You see, this system could really boost performance by delegating the file delivery through nginx. See http://wiki.nginx.org/XSendfile.

I hope this helps in some way. Take care.

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Upvote for a truly elegant architecture. I'm refactoring my static image server to use your ideas. Thanks- –  Jens Roland Oct 16 '11 at 17:55
    
Just to clarify your proposed DB structure; separating File and Blob allows you to save the 40 bytes of the Hash field in the case of identical files (blobs), but is there any other reason for it? –  Jens Roland Oct 17 '11 at 20:30
    
Secondly, since File and File_Meta have a 1-1 relation, I assume you only separated them to keep the File table as lean as possible? I mean, the File_Meta table can grow pretty big over time, so making sure you can access the basic File attributes without the overhead seems to make sense. But is there another reason for the separation? If you want to do filetype-specific data, how would you structure that? –  Jens Roland Oct 17 '11 at 20:38
    
Wow. Just, wow. I do have one question though, you say the Blob stores a "reference to the sha1 along with its size". What do you mean by that? –  Madara Uchiha Jan 23 '12 at 13:10
    
@JensRoland - I think File and File_Meta have a one-to-many relation, with each File_Meta row only storing one key/value pair (sort of like EAV). –  Brilliand Feb 26 '13 at 20:57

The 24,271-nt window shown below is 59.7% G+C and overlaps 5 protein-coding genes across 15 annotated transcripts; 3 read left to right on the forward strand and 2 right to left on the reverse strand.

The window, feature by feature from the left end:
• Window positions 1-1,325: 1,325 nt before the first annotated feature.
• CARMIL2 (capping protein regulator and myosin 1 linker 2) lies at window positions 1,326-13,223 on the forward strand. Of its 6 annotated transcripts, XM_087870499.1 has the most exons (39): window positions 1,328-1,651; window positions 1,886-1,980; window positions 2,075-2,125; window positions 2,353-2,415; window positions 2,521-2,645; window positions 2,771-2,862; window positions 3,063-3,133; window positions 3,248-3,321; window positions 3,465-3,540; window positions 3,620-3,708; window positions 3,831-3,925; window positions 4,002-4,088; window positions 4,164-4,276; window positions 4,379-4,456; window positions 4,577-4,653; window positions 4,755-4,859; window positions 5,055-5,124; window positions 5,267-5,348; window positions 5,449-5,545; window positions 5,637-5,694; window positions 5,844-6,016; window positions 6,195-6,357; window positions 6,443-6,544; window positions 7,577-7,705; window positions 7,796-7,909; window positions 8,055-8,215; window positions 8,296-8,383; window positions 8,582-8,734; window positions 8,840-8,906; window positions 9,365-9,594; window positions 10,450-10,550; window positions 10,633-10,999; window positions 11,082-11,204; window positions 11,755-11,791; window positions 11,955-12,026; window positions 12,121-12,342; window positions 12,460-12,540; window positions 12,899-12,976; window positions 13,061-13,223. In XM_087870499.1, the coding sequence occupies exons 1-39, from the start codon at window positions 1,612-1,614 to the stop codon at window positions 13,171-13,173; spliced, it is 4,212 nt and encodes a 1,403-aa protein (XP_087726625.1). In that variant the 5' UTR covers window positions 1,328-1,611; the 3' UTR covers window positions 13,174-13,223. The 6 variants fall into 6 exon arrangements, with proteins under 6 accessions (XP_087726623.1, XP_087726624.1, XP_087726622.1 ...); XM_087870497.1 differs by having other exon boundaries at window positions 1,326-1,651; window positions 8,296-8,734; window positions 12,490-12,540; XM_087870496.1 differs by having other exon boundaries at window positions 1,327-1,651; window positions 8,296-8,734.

I would store all the images in a single folder - the database then keeps a track of files names - keep it simple

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First of, I would recommend creating a table for the images. This is a one row / image file table:

| id  | filename | type     | storage |
---------------------------------------
| 123 | 123.png  | original | store1  |
  • id auto incremental int or something equally unique.
  • filename the file base name. This allows you to move the file and just update the code. The filename could be {file_id}.{extension}.
  • type is the type of image: original, thumbnail, resized, whatever. Could also be the dimensions: 100x100, 500x, x500 (where 500x would be unlimited height and x500 would be unlimited width). These are just some examples.
  • storage would an identifier for where the file is, this could be a directory. Say that you store your images in post_images, filename is 123.png and storage is store1, then the path would be post_images/store1/123.png.

I have yet to try this myself, but I have problems with web apps storing 10k+ files in the same directory.